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ON THE LEFT: Best way to tackle offshore tax evasion


ON THE LEFT: Best way to tackle offshore tax evasion

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FOR MANY YEARS countries around the world have been engaging in the automatic exchange of information in order to tackle offshore tax evasion and other forms of non-compliance.

The Organisation for Economic Cooperation and Development (OECD) has been active in facilitating automatic exchange of information by creating the legal framework, developing technical standards, providing guidance and training and seeking to improve automatic exchange at a practical level.

As shown in the 2012 OECD report to the G20 in Los Cabos, automatic exchange of information is widely practised and is a very effective tool to counter tax evasion and to increase voluntary tax compliance. In 2010, the United States (US) enacted the law commonly known as the Foreign Account Tax Compliance Act (FATCA), requiring withholding agents to withhold 30 per cent of the gross amount of certain US-connected payments made to foreign financial institutions unless such financial institutions agree to perform specified due diligence procedures to identify and report information about US persons that hold accounts with them to the US tax authorities.

Many jurisdictions have opted to implement FATCA on an inter-governmental basis and, more specifically to collect and exchange the information required to be reported under FATCA on the basis of a Model 1 FACTA inter-governmental agreement (FATCA IGA). Many of these jurisdictions have also shown interest in leveraging the investments made for implementing the FATCA IGA to establish automatic exchange relationships with other jurisdictions, which themselves are introducing similar rules.

These countries recognise that, through the adoption of a common approach to automatic exchange of information, offshore tax evasion can be tackled most effectively while minimising costs for governments and financial institutions. With the strong support of the G20, the OECD together with G20 countries and in close cooperation with the European Union and other stakeholders, has since developed the Standard For Automatic Exchange Of Financial Account Information. This is a standardised automatic exchange model, which builds on the FATCA IGA to maximise efficiency and minimise costs.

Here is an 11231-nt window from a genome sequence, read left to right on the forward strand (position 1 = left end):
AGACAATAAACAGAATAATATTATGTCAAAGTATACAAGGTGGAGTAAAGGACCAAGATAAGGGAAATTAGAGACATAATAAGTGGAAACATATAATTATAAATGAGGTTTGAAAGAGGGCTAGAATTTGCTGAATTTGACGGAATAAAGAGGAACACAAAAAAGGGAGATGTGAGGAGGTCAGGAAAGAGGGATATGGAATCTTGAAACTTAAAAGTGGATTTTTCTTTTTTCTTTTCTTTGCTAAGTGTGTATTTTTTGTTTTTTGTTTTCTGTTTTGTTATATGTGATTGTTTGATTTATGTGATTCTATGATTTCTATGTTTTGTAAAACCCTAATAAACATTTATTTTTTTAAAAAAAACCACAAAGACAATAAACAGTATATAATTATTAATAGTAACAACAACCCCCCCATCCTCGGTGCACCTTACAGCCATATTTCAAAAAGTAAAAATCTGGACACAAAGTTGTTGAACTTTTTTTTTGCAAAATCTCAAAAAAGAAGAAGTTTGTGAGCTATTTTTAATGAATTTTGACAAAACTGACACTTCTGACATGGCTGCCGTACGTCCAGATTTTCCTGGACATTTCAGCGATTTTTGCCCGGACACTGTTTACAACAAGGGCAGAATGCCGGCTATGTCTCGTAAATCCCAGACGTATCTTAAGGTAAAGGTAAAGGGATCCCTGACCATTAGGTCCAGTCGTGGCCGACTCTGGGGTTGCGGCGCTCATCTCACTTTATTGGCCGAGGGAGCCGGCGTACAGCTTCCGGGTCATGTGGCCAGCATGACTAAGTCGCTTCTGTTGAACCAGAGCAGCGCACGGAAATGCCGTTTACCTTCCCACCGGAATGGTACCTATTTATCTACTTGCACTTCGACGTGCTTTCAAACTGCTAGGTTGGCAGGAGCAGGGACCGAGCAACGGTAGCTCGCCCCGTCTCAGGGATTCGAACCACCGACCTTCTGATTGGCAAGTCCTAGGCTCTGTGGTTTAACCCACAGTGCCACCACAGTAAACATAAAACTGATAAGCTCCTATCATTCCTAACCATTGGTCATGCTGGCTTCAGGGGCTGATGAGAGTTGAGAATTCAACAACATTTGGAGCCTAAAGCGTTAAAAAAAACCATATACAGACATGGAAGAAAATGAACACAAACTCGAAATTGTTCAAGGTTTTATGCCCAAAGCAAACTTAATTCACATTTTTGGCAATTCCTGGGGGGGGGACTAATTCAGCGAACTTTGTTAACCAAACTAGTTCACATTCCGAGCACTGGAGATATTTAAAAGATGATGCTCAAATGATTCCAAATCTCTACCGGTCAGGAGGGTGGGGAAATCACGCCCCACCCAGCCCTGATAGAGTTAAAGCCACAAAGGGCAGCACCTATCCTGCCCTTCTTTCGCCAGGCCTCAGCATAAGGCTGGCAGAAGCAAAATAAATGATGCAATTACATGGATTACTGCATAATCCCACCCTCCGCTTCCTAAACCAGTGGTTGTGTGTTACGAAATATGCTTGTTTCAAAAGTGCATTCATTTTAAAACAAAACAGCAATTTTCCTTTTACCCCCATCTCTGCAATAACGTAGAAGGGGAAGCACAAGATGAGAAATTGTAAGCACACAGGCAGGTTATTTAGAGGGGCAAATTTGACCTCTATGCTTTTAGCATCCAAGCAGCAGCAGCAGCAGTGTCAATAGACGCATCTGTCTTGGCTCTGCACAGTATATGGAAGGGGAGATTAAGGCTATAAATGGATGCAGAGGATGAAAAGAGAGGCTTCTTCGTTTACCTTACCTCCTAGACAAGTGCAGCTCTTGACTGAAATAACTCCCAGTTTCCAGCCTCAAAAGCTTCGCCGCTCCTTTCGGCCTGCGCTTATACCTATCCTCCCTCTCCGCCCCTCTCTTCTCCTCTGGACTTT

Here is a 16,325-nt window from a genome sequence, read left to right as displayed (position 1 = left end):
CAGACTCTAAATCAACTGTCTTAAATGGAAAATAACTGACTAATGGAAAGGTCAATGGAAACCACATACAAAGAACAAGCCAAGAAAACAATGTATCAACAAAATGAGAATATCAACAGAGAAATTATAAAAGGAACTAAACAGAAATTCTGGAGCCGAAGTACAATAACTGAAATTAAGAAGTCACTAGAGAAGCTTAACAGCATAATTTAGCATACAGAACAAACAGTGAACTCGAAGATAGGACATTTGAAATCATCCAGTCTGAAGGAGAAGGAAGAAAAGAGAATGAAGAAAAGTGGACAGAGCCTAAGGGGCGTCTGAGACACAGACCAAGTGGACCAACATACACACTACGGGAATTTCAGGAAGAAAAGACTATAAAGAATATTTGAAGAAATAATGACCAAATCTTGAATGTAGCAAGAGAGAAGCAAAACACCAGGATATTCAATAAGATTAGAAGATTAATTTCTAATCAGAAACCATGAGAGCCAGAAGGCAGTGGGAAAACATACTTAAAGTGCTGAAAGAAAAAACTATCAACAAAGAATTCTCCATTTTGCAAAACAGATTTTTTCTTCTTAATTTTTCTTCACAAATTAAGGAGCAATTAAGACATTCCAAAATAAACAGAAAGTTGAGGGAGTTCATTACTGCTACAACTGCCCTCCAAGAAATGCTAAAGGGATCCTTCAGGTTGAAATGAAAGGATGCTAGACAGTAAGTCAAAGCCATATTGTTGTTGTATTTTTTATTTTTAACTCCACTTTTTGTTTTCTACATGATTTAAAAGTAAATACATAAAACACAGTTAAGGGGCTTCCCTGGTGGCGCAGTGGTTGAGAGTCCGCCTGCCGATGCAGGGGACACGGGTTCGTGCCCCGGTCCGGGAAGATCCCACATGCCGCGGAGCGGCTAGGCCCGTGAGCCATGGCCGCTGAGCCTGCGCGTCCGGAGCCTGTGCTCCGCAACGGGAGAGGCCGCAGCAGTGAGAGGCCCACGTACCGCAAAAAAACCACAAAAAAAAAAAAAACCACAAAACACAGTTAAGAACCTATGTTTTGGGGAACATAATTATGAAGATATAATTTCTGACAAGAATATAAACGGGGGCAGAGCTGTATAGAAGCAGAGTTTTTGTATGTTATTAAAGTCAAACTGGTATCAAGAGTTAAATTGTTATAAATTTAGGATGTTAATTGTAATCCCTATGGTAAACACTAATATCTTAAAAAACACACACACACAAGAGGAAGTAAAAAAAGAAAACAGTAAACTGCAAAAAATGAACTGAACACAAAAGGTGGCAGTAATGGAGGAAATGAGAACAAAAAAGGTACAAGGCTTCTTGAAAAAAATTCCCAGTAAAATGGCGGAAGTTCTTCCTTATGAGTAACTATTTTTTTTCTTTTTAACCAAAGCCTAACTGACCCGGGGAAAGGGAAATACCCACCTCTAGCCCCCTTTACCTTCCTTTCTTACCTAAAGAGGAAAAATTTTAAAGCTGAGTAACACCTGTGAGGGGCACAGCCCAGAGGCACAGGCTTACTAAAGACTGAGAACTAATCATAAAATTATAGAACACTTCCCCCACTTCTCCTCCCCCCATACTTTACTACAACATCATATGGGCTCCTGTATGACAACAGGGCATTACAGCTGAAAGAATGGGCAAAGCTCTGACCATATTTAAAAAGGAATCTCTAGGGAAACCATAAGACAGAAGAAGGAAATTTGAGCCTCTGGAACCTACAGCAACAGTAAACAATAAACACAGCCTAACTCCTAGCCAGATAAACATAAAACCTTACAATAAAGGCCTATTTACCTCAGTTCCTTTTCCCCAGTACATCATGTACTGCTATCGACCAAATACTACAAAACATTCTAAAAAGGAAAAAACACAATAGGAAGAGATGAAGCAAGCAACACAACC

In broad terms, financial institutions report information to the tax administration in the jurisdiction in which they are located. The information consists of details of financial assets they hold on behalf of taxpayers from jurisdictions with which their tax administration exchanges information. The tax administrations then exchange that information. This process requires: rules on the collection and reporting of information by financial institutions; information technology administrative capabilities in order to receive and exchange the information; a legal instrument for providing for information exchange between the jurisdictions; and measures to ensure the highest standards of confidentiality and data safeguards.

The first core requirement for exchange of information automatically under the standard is to require financial institutions to collect and report the specified information to the tax administration in the jurisdiction in which they are located. The tax administration are then able to exchange that information with their automatic exchange partners. An explicit objective when designing the standard was to build on FATCA, and more specifically the FATCA IGA, as by maximising consistency with the FATCA IGA governments and financial institutions could leverage on the investments they are already making for FATCA. This was to ensure that a new international standard could be created, which would deliver the most effective tool to tackle cross border tax evasion, while minimising costs for governments and financial institutions.

The OECD is the Organisation for Economic Cooperation and Development.